NTSB Identification: LAX03IA098.
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Scheduled 14 CFR HAWAIIAN AIRLINES, INC.
Incident occurred Saturday, January 11, 2003 in KAHULUI, HI
Probable Cause Approval Date: 01/31/2007
Aircraft: Boeing 717-200, registration: N482HA
Injuries: 87 Uninjured.

NTSB investigators used data provided by various sources and may not have traveled in support of this investigation to prepare this aircraft incident report.

The airplane unexpectedly rolled to the left during the climb to cruise. The takeoff and initial area departure phases were normal. The captain engaged the autopilot at 3,000 feet mean sea level (msl). Passing 8,900 feet msl, the airplane experienced a sudden upset resulting in a rapid roll of 35 degrees to the left. The captain countered with 50 to 60 degrees of right aileron input. The autopilot had been engaged, but disengaged automatically during the pilot control input. The first officer (FO) asked the captain if he wanted some aileron trim. The captain responded that he desired only a small amount, reasoning that he did not want to mask a major problem. He did not feel any vibration, binding, or unusual control feel other than the effort and aileron input required to hold wings level. He remembered seeing the right aileron and right elevator deflected upward on the Configuration synoptic page on the systems display, and thought that the aileron deflection would be consistent with his control input to lower the right wing against a left rolling tendency. He flew the airplane to a landing with approximately 45 degrees yoke deflection required to maintain a level wing attitude. Analysis of the digital flight data recorder (DFDR) data indicated that the aileron trim value was 90 percent of full aileron trim authority prior to pushback, engine start, taxi, and takeoff. The data from the previous inbound flight, which had the same flight crew showed that the trim changed from 10 to 90 percent authority about 3 minutes after the previous flight landed. The trim again shifted following the landing and taxi back of the event flight from 85 percent to 10 percent. The captain said that he felt that the airplane was not tracking properly after takeoff. The airline's debrief of the flight crew indicated that they did not see or recognize the excessive aileron deflection on the cockpit screens before or after the event worsened and resulted in autopilot disengagement. The autopilot was trying to roll out of a turn, and was commanding aileron in a direction opposite to the trim position, which resulted in the aileron torque limiter reducing the aileron authority. With the reduced authority, the aileron position could not keep up with the autopilot command, which triggered a autopilot disconnect. The airline indicated that the Rudder and Aileron check for zero is done during the Cockpit Preparation Checklist, which a crew accomplishes just prior to the Before Starting Engines Checklist. DFDR data about 2/3 of the way through the flight indicated that the trim did respond when the copilot manipulated it. The data also showed that the trim repositioned back to zero at the end of the flight. Thorough post accident tests of the system found that the aileron trim control switches and the aileron trim control actuator unit functioned per design specifications with no mechanical or circuit discrepancies noted. Testing demonstrated that there was no evidence of any uncommanded motion. Tests were also performed on the Aileron and Rudder Trim Control Module (ARTCM) and no faults were found.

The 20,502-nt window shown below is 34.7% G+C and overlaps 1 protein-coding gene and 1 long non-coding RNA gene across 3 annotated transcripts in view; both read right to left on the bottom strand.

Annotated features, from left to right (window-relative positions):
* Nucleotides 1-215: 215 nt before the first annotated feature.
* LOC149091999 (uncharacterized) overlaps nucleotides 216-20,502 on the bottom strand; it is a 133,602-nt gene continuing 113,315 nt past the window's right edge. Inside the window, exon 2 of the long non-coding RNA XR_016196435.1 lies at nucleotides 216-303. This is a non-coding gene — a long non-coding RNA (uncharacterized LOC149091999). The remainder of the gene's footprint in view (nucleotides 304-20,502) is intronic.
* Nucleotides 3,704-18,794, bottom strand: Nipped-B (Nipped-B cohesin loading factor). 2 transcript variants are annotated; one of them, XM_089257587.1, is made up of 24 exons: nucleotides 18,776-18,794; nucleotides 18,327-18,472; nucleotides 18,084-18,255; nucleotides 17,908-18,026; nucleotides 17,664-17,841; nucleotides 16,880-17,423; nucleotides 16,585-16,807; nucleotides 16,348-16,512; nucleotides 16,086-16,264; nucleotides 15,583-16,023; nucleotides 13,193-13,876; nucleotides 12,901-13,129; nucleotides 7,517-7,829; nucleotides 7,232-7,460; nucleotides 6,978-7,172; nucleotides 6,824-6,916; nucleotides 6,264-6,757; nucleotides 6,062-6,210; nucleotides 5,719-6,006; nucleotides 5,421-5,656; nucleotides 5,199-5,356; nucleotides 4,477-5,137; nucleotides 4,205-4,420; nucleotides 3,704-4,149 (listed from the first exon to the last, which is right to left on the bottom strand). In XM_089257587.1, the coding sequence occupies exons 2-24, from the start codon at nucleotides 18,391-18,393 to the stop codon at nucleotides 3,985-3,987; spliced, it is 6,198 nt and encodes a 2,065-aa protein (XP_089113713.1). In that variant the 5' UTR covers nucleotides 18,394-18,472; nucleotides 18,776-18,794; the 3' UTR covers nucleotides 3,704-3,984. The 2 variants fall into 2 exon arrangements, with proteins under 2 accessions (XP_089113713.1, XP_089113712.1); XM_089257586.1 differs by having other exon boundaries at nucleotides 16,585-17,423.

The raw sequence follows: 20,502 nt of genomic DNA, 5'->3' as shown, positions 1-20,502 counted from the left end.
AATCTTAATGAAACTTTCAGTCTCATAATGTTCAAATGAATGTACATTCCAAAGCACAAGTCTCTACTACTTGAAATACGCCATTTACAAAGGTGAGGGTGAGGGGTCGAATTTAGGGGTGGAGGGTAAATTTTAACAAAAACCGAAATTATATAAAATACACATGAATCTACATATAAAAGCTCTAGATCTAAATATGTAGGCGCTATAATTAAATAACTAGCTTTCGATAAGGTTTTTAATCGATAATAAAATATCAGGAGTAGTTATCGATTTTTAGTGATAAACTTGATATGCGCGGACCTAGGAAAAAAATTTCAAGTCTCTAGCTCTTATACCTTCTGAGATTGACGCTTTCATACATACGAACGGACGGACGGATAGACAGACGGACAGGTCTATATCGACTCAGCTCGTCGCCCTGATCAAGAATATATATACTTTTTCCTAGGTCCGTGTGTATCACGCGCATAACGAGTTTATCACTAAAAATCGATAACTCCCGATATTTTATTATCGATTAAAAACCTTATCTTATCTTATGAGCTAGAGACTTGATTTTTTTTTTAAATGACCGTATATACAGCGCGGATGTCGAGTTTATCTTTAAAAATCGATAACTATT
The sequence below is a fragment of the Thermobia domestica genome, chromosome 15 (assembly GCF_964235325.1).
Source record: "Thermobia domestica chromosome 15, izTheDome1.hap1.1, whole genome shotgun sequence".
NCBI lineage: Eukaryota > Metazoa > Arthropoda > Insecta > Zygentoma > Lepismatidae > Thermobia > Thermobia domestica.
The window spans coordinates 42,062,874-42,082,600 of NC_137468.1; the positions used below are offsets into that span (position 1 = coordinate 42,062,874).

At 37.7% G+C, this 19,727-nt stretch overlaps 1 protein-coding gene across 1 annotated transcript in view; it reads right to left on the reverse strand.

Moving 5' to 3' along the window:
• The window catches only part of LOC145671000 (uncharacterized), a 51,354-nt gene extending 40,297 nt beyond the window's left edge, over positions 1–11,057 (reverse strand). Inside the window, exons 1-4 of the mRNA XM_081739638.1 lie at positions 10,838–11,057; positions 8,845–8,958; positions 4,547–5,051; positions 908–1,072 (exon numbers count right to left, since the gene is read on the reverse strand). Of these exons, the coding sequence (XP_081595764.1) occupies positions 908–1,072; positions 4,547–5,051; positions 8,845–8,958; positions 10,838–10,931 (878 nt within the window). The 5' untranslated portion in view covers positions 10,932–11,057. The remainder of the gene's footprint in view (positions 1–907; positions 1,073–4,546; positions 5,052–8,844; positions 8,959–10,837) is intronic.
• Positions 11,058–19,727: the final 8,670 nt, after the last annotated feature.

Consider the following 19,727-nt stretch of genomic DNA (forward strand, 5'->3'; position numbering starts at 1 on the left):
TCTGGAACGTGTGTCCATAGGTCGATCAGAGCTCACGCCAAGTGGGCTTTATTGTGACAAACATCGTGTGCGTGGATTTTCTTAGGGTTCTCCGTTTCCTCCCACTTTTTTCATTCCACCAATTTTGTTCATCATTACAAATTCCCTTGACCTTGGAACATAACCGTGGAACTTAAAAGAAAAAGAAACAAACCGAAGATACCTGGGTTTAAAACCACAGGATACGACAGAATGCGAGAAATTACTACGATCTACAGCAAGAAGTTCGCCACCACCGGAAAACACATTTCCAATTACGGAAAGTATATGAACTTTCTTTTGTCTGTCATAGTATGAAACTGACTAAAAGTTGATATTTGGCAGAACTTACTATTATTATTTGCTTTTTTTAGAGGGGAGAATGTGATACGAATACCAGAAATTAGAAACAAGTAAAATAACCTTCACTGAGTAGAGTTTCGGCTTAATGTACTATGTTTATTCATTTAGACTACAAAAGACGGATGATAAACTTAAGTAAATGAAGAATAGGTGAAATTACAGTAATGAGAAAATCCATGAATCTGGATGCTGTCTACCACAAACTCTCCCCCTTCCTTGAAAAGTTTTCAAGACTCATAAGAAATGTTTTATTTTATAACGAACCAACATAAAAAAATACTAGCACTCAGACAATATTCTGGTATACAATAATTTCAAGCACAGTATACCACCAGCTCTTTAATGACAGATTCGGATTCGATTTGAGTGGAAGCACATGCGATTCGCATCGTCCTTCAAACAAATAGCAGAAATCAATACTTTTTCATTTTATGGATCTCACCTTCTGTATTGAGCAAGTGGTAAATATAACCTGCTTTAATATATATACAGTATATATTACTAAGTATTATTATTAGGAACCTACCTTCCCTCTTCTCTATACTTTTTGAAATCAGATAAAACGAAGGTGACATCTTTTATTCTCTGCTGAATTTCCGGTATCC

The National Transportation Safety Board determines the probable cause(s) of this incident to be:

the flight crew's failure to follow the checklist and detect an out of trim condition prior to takeoff.

Full narrative available

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